If you’re generally a videographer, the Panasonic Lumix DMC-FZ2500 ($1,199.99) is an appealing camera on paper. It packs almost all the power of the Panasonic GH4, a darling of the pro video world, and puts it into a 1-inch bridge camera with a 20x zoom lens. Add support for an external microphone and variable in-lens neutral density, 4K capture, and very fast autofocus, and you should have a camera that pleases videographers and still photographers alike. But its lens performance is inconsistent, and image quality suffers noticeably when zoomed in, so that it is a tough sell at this price. For a premium bridge camera, both still and video shooters are better off with our Editors’ Choice, the Sony RX10 III, a more expensive, but in many ways more capable, option.

Design
The FZ2500 looks like a beefed up version of Panasonic’s other 1-inch superzoom, the FZ1000. Its lens doesn’t have that much longer of a reach—the FZ2500 covers a 24-480mm range while the FZ1000 covers a 25-400mm field of view—but at 4.0 by 5.4 by 5.3 inches and 2.1 pounds, the FZ2500 is heftier than its sibling (3.9 by 5.4 by 5.1 inches, 1.8 pounds).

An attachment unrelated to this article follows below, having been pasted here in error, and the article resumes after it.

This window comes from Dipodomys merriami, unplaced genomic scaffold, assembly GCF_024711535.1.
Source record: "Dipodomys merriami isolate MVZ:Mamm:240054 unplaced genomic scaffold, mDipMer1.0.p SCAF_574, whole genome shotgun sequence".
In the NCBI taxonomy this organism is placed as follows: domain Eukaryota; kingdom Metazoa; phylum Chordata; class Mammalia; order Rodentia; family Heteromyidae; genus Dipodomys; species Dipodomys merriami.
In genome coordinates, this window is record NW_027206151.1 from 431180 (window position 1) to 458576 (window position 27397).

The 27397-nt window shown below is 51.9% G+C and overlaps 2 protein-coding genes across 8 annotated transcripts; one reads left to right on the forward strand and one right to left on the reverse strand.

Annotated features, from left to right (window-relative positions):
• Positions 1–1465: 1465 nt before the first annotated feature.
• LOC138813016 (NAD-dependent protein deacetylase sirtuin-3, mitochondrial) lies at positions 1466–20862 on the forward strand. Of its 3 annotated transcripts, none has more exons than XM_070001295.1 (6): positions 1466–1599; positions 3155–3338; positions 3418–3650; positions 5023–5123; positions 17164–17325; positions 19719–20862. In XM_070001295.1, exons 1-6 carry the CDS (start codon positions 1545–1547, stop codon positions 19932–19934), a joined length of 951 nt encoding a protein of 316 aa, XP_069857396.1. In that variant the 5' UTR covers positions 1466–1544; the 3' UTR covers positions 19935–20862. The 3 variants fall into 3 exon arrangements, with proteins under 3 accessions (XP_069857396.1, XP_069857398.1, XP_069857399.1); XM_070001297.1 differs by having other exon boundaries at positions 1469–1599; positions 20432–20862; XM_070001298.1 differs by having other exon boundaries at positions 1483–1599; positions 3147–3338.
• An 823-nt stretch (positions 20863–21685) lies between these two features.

The added weight is mostly in the lens, which has a design that’s more complex. When you power the camera on it does extend, but it doesn’t change position when adjusting focal length, so it’s technically a collapsible internal zoom design. Build quality is similar to the FZ1000, with a polycarbonate body and no weather sealing. The Sony RX10 III is sturdier—its chassis is magnesium and it is sealed so you can make make use of it in inclement conditions.

The lens is a 25-400mm (full-frame equivalent) f/2.8-4.5 design. It has a little bit more reach than the FZ1000, but not as much as is made available from the Canon G3 X (24-600mm f/2.8-5.6) or Sony RX10 III (24-600mm f/2.4-4). Still, it’s fairly ample for most purposes—I just wish the lens delivered more regular sharpness. More on that later.

On-body controls are ample. There are three programmable Fn buttons on the left side of the lens, along with a switch to set the in-camera ND filter (Off, 1/4, 1/16, 1/64, and Auto settings are available). The drive mode is manipulated via a dial on the top, to the left of the pop-up flash and hot shoe, while the standard Mode dial and On/Off switch sit to the right of the top hump.